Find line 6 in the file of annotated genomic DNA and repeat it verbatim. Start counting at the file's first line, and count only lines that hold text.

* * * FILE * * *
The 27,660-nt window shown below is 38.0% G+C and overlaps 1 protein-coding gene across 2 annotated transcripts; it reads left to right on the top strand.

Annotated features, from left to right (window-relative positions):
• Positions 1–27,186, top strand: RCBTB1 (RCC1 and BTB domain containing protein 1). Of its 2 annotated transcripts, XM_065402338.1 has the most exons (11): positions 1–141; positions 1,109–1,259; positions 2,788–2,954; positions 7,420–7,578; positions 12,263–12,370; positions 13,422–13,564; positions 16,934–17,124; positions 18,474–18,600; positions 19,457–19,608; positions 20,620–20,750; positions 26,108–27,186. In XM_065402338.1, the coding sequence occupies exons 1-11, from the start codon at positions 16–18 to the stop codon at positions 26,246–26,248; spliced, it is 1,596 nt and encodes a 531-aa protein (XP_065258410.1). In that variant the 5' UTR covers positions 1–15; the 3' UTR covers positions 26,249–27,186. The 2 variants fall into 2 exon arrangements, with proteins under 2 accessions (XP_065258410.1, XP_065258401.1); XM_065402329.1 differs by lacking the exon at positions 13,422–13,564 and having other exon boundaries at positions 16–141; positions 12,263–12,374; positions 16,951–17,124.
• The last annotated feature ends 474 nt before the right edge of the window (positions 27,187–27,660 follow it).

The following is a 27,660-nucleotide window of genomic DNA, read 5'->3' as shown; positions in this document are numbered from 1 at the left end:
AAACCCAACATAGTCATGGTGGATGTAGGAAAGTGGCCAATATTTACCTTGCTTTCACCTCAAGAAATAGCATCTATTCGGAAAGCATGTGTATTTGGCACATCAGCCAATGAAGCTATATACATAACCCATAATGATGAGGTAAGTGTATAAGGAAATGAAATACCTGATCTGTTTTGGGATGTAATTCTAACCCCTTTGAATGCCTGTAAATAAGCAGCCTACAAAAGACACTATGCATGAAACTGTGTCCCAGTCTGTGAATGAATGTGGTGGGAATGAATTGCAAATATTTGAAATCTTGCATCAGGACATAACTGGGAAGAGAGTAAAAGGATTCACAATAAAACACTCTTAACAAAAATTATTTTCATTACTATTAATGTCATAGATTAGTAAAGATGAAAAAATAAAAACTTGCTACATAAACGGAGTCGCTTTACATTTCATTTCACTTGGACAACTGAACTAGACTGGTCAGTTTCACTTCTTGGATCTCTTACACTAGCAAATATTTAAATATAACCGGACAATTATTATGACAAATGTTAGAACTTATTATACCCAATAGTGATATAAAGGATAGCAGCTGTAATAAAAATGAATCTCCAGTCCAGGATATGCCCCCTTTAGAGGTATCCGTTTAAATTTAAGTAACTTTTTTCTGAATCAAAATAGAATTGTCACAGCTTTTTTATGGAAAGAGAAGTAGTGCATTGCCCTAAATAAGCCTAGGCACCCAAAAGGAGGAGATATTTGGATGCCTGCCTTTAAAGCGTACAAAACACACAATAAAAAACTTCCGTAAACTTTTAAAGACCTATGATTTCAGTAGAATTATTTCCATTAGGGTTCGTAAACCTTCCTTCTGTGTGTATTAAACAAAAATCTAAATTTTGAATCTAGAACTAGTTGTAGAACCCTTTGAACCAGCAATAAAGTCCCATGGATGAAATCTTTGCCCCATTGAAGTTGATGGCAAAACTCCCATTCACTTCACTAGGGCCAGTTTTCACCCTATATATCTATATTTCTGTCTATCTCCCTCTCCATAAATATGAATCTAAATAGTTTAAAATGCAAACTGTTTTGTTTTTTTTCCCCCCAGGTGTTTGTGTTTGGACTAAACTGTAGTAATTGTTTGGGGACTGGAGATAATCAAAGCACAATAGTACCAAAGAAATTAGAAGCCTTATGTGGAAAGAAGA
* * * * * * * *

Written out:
AAACCCAACATAGTCATGGTGGATGTAGGAAAGTGGCCAATATTTACCTTGCTTTCACCTCAAGAAATAGCATCTATTCGGAAAGCATGTGTATTTGGCACATCAGCCAATGAAGCTATATACATAACCCATAATGATGAGGTAAGTGTATAAGGAAATGAAATACCTGATCTGTTTTGGGATGTAATTCTAACCCCTTTGAATGCCTGTAAATAAGCAGCCTACAAAAGACACTATGCATGAAACTGTGTCCCAGTCTGTGAATGAATGTGGTGGGAATGAATTGCAAATATTTGAAATCTTGCATCAGGACATAACTGGGAAGAGAGTAAAAGGATTCACAATAAAACACTCTTAACAAAAATTATTTTCATTACTATTAATGTCATAGATTAGTAAAGATGAAAAAATAAAAACTTGCTACATAAACGGAGTCGCTTTACATTTCATTTCACTTGGACAACTGAACTAGACTGGTCAGTTTCACTTCTTGGATCTCTTACACTAGCAAATATTTAAATATAACCGGACAATTATTATGACAAATGTTAGAACTTATTATACCCAATAGTGATATAAAGGATAGCAGCTGTAATAAAAATGAATCTCCAGTCCAGGATATGCCCCCTTTAGAGGTATCCGTTTAAATTTAAGTAACTTTTTTCTGAATCAAAATAGAATTGTCACAGCTTTTTTATGGAAAGAGAAGTAGTGCATTGCCCTAAATAAGCCTAGGCACCCAAAAGGAGGAGATATTTGGATGCCTGCCTTTAAAGCGTACAAAACACACAATAAAAAACTTCCGTAAACTTTTAAAGACCTATGATTTCAGTAGAATTATTTCCATTAGGGTTCGTAAACCTTCCTTCTGTGTGTATTAAACAAAAATCTAAATTTTGAATCTAGAACTAGTTGTAGAACCCTTTGAACCAGCAATAAAGTCCCATGGATGAAATCTTTGCCCCATTGAAGTTGATGGCAAAACTCCCATTCACTTCACTAGGGCCAGTTTTCACCCTATATATCTATATTTCTGTCTATCTCCCTCTCCATAAATATGAATCTAAATAGTTTAAAATGCAAACTGTTTTGTTTTTTTTCCCCCCAGGTGTTTGTGTTTGGACTAAACTGTAGTAATTGTTTGGGGACTGGAGATAATCAAAGCACAATAGTACCAAAGAAATTAGAAGCCTTATGTGGAAAGAAGA